First responders secure the area at the crash scene near Carberry, Manitoba, Canada on June 15, 2023, in this still image obtained from a social media video. The crash claimed the lives of 15 people and ten others were injured. OSV NEWS photo/Mike Blume, PortageOnline via Reuters

Christ's compassion needed in Manitoba bus crash aftermath

  • June 19, 2023

The compassion of Christ is what is needed now as the small community of Dauphin, Man., comes to grips with the loss of 15 of its members in a tragic accident on the Trans-Canada Highway, said the parish priest at the local parish.

In his homily June 18, three days after the crash that claimed 15 lives and saw 10 others injured, many critically, Fr. Michel Nault alluded to the Gospel reading (Matthew 9:36-10:8) that sees Jesus showing benevolence to the crowds in His midst before charging His 12 disciples with the power to drive out unclean spirits and cure all manners of disease and illness.

“Jesus showed compassion for the people, and I really think it is important to show compassion on a day like this where we are all dealing with something really difficult,” said Nault.

Residents of Dauphin, Man. and Canadians from coast-to-coast are mourning and seeking answers about the devastating crash between a transport truck and a minibus. 

The RCMP is investigating the collision. The seniors were heading from the Dauphin area to a casino outing near Carberry, Man., about two hours away. The truck was heading east, and it collided with the southbound minibus at the intersection. The police have deemed the transport truck had the right of way. 

Nault said he was in the parish office on that afternoon when he received news about this horrific event through text messages.

“When I heard that it was a minivan that left from here, my gut just was — I just felt terrible,” said Nault.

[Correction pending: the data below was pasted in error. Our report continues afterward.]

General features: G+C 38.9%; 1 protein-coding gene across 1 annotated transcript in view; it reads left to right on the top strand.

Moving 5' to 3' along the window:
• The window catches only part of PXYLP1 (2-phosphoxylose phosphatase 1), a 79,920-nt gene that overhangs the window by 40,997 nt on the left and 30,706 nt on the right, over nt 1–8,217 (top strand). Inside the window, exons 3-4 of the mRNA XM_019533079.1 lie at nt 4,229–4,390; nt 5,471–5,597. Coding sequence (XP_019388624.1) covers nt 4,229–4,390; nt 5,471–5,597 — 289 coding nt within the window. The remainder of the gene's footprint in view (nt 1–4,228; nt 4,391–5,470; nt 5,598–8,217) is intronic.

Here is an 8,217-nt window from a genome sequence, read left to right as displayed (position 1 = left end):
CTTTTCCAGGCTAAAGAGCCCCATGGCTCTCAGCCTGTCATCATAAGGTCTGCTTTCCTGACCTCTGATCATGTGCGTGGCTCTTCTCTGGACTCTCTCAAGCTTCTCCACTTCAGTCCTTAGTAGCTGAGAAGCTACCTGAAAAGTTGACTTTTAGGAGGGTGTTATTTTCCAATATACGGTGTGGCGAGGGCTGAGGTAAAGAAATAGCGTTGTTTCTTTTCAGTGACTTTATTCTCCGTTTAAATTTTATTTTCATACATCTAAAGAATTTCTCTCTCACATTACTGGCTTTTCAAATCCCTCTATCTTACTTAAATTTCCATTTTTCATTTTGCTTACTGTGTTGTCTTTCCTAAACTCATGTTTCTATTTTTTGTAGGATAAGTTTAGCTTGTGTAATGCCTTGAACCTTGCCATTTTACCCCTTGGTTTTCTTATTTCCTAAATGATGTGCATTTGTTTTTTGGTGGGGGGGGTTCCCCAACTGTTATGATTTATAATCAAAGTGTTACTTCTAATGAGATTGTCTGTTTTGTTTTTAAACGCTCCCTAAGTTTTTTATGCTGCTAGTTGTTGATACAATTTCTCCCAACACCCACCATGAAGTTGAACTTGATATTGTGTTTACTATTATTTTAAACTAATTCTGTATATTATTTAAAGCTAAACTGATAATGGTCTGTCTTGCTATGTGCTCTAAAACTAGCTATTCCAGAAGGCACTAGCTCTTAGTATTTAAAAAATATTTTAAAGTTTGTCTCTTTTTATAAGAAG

He went over to visit the Dauphin Active Living Centre and the horrific news was confirmed.

One of the foremost messages Nault said he imparts when helping people to grapple with tragedies is that “to feel not normal is normal,” and to experience “up-and-down feelings is not unusual in a situation like this.”

“I want to share that in a time like this that the feelings, the tears — they are not signs of weakness. Quite the opposite. They are signs of love and that we share a common humanity, even though we didn’t necessarily know everybody in the accident. We are sharing this experience of tragedy as a community.”

The St. Viator pastor then offered his insight on the difficult question on what could be done to help somebody going through a tragedy. 

“The bottom line is grief,” said Nault. “And grief is grief. The most important aspect of grief is just to be present and listen.

“The grief to be dealt with — we just deal with (grief) like we usually do, but just a little more. We pray a little more for others. We do more acts of kindness for each other. What you do, if you are doing it out of love, it will have a positive effect. The fruits of love will be there.”

Messages of love and support have flooded the Dauphin community since the tragedy. 

Winnipeg Archbishop Richard Gagnon released a statement on June 16, stating that the archdiocese “extends its prayers to the people of Dauphin and the families and friends of those who lost their lives or were injured.” 

Gagnon called for all parishioners to pray for everyone affected by the accident. He encouraged all parishes to include a special intention during the prayers of the faithful for the next two weeks. The suggested intention reads as follows:

“We pray for those who were injured in the accident that took place in Carberry, Man., this past week. For their families and all those affected by the tragedy, may they find strength and healing in the weeks to come.”

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